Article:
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Abstract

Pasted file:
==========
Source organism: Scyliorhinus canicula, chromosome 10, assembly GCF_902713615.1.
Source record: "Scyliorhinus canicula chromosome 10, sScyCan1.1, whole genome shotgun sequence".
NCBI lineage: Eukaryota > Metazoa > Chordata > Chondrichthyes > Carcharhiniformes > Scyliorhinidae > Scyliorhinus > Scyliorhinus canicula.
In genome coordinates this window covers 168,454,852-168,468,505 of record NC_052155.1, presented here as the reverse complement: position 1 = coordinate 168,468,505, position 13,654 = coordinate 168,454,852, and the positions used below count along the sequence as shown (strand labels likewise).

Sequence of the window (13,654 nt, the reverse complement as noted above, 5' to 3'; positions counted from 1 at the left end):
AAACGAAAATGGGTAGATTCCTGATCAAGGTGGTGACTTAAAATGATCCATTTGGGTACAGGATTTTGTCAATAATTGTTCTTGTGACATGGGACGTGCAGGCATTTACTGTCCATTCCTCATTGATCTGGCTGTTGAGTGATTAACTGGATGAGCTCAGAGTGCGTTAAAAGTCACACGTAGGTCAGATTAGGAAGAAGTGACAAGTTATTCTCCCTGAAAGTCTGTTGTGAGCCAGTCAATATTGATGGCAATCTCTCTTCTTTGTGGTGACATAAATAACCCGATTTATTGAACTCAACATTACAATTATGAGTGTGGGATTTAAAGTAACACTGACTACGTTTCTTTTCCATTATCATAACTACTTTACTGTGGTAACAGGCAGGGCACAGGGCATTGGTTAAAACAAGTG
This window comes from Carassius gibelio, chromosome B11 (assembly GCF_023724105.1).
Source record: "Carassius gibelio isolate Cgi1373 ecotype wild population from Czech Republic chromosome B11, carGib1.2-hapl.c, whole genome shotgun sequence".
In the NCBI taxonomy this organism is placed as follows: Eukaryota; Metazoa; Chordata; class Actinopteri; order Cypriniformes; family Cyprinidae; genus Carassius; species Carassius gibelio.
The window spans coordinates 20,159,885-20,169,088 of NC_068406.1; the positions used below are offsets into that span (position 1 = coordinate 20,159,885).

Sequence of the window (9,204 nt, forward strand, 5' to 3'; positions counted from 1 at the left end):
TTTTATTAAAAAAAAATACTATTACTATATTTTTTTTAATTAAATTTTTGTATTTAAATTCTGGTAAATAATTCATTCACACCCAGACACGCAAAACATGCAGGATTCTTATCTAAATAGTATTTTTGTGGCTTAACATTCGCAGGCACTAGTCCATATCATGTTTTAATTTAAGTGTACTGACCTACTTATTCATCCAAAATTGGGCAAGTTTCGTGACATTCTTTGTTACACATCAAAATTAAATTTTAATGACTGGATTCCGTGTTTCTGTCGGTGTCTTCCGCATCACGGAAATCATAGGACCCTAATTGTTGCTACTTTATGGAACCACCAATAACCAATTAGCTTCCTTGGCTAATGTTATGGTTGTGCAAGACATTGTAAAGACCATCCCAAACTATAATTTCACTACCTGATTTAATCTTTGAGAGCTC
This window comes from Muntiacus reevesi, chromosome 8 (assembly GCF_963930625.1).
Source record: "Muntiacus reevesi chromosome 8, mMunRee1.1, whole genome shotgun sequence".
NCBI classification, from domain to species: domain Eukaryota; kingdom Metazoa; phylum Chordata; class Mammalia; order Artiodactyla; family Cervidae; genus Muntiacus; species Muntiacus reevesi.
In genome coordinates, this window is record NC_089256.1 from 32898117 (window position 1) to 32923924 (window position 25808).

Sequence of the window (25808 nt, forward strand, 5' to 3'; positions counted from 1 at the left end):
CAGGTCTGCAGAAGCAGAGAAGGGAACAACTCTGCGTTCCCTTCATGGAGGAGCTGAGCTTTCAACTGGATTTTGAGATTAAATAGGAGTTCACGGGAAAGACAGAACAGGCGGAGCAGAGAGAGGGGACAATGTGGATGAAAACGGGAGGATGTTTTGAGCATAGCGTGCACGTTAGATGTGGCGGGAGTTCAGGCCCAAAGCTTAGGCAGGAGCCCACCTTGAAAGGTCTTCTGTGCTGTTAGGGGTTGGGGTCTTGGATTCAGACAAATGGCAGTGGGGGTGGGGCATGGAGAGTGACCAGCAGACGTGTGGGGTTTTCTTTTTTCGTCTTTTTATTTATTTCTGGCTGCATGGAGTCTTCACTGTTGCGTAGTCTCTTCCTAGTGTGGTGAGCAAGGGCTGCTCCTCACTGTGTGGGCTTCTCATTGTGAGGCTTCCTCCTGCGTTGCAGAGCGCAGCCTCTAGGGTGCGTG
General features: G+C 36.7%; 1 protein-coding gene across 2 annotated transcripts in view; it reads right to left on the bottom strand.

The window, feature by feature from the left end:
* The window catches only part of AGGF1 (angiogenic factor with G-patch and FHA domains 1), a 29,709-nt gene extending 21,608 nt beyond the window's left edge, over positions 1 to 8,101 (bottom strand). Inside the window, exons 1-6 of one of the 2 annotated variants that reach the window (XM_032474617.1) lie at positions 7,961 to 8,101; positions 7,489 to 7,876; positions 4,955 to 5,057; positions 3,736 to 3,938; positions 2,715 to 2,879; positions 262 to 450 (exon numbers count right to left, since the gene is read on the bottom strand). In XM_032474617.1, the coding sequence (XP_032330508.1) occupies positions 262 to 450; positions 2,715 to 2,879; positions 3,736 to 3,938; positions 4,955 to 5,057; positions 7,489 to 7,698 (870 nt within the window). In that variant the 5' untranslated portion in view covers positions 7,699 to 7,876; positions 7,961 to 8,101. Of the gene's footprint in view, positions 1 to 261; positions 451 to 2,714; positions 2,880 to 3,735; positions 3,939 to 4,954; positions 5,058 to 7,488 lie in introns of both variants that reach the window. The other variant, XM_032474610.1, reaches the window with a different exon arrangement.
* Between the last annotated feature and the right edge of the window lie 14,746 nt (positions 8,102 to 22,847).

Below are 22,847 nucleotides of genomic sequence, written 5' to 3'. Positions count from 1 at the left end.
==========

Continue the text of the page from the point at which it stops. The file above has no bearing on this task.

Music copyright cases are unique, costly, difficult, and complex. It was no different in the case where Ray Repp, a music composer for a Catholic publishing house, filed suit against Andrew Lloyd Webber, the famed British composer most famous for such Broadway hits as Cats and Phantom of the Opera. Repp alleged that Webber’s “Phantom Song,” the theme music for the Phantom of the Opera musical, infringed Repp’s song “Till You,” which he wrote and copyrighted almost a decade earlier. Webber in turn claimed that Repp’s “Till You” was in fact a copy of an even earlier Webber song, “Close Every Door.” The entire litigation spanned a decade, generated two trials, four published district court opinions, and a landmark Second Circuit decision. It involved hotly contested issues of venue, testimony of expert musicologists, courtroom waltzes, courtroom demonstrations by Webber and his exwife Sarah Brightman, and media attention. The author, who was lead counsel for Repp and K&R Music, Inc. in the Repp v. Webber litigation, uses the case as a template to illustrate the unique strategies, problems, and promise of music copyright litigation. The article discusses, on an anecdotal basis, useful lessons to be gleaned from the experience and should be studied by any practitioner who wishes to dive into the maelstrom of music copyright litigation.